Maybe this is the beginning of something big. But it started off small.
On Tuesday, in Singapore, Donald Trump and Kim Jong Un shook hands, strode along colonnades, dined on stuffed cucumber and beef short rib confit, and signed a joint statement. But if this was, as Trump declared afterward, “a very important event in world history,” the president has little of substance to show for it beyond chummier relations with Kim—for the moment, at least.
In the joint statement, North Korea did not commit to the complete, verifiable, and irreversible dismantlement of its nuclear-weapons program—a longstanding demand of the Trump administration. Instead, Kim merely reaffirmed what he had already agreed to during his April summit with South Korean President Moon Jae In: to “work toward complete denuclearization of the Korean Peninsula.” North Korea, in other words, committed not to denuclearization but to the goal of denuclearization. And even here, the aim is the “denuclearization of the Korean peninsula.” For years now, the North has employed this protean phrase in an aspirational way to refer to a scenario in which it gives up its nuclear weapons in exchange for the United States: a) no longer protecting South Korea with the American nuclear arsenal and b) potentially ending the U.S.-South Korea military alliance and all dimensions of America’s “hostile” policy toward North Korea. Kim and Trump specified no timetable for denuclearizing the Korean peninsula.
The most tangible results in the 403-word joint statement were that North Korea agreed to engage in follow-up nuclear talks with Secretary of State Mike Pompeo and other top U.S. officials “at the earliest possible date,” and to recover and repatriate the remains of U.S. soldiers who died during the Korean War.
In a press conference after the summit, Trump offered contradictory messages about what exactly he had just achieved. He modestly defined success in Singapore as developing “a relationship” with Kim, characterized the meeting as “the beginning of an arduous process,” and stated that Kim had taken only “the first bold step toward a bright new future for his people.” At the same time, he described the joint statement as “very comprehensive” and argued that “I don’t think you can be any more plain” in terms of the language on denuclearization. He said U.S. officials had worked on the substance of the joint statement for months and that the document was “far down the line.” Asked why the document contained no details on how the denuclearization process will work, Trump responded, “Because there was no time. I’m here one day.”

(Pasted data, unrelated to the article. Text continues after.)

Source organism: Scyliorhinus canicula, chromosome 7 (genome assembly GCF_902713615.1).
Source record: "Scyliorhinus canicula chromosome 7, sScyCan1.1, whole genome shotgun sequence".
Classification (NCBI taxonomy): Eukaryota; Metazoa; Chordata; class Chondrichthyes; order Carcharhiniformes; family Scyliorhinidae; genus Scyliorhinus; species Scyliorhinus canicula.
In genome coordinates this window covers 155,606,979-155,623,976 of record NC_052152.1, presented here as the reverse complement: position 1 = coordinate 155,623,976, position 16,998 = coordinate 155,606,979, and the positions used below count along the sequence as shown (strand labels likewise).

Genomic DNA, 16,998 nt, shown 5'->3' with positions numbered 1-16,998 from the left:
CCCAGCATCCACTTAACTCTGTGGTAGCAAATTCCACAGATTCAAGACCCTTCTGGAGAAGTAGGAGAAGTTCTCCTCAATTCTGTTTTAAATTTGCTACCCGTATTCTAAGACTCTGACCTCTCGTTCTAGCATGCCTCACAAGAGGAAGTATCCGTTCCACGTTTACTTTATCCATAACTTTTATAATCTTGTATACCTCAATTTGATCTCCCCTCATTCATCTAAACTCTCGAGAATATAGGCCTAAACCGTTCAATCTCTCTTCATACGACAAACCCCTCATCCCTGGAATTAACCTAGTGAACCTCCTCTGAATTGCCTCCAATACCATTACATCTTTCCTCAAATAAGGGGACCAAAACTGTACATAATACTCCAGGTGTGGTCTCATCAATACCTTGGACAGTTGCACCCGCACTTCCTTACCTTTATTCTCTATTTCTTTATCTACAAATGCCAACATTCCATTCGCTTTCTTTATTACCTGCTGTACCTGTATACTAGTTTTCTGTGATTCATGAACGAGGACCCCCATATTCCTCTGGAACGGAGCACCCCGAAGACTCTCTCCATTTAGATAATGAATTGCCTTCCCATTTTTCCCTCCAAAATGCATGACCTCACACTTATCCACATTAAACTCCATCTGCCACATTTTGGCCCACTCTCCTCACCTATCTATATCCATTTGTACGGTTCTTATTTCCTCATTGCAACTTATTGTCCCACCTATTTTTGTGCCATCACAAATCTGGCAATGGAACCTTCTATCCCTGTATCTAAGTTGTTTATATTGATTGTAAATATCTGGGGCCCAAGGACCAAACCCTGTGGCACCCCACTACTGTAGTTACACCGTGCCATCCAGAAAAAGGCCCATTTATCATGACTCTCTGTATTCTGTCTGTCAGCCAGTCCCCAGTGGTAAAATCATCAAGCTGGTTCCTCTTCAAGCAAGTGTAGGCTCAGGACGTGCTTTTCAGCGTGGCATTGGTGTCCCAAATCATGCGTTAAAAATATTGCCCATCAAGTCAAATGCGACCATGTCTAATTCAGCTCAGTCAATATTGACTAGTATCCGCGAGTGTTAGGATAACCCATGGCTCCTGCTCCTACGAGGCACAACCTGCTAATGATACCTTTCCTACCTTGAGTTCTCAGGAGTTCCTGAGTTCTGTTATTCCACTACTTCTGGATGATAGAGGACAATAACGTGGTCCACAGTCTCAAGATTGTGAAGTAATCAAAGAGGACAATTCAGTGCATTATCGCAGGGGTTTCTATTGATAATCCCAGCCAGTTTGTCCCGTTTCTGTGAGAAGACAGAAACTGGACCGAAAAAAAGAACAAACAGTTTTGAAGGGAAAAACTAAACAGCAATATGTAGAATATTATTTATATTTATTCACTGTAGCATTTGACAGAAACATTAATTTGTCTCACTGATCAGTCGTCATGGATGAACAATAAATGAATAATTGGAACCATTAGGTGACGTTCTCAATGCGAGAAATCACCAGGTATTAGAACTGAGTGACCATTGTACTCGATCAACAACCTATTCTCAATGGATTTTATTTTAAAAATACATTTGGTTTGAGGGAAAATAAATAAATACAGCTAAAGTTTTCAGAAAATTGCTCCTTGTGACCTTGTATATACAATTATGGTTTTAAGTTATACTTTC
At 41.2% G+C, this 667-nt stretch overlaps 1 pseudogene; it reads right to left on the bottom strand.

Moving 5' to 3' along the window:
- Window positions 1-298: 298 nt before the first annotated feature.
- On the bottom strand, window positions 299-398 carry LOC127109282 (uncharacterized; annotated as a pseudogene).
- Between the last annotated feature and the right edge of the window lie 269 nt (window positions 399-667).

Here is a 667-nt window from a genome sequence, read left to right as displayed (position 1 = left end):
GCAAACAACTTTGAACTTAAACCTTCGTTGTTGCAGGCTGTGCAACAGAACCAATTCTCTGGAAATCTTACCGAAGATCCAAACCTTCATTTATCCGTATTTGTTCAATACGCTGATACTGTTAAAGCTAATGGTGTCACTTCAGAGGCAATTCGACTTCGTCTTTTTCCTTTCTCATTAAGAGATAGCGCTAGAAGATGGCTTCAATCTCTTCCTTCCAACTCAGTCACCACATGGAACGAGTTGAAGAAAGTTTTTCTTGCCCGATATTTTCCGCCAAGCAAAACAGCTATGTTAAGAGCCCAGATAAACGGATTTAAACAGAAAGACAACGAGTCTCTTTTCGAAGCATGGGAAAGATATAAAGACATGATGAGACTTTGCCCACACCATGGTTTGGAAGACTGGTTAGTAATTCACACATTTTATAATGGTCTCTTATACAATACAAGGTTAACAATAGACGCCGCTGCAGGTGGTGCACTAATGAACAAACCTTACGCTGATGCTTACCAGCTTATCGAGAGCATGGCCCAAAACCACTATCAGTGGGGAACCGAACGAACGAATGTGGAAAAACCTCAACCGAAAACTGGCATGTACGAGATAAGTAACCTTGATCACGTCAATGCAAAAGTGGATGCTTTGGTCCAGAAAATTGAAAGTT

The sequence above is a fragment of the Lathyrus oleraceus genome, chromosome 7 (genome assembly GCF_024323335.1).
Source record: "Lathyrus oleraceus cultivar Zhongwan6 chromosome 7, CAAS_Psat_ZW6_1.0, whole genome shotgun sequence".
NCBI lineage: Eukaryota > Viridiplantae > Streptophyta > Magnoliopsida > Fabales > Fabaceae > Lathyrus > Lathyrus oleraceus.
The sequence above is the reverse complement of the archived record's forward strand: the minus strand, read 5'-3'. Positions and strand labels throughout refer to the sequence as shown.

Trump maintained that while he had indeed consented to something the North Koreans have long sought—a meeting between their leader and the American president—he didn’t view this as a concession and thought it was as beneficial to the United States as it was for North Korea. The United States hasn’t given up anything of value to North Korea, he argued, while “they have given up a tremendous amount.” He noted that in addition to North Korea committing to “complete denuclearization” and recovering the remains of American soldiers, he had secured a verbal promise from Kim Jong Un after the signing ceremony in Singapore to shutter a missile-engine testing site. He also listed a number of notable—if limited and in some cases provisional—gestures of goodwill that North Korea made ahead of the summit: halting missile and nuclear tests, releasing three American hostages, closing a nuclear-test site.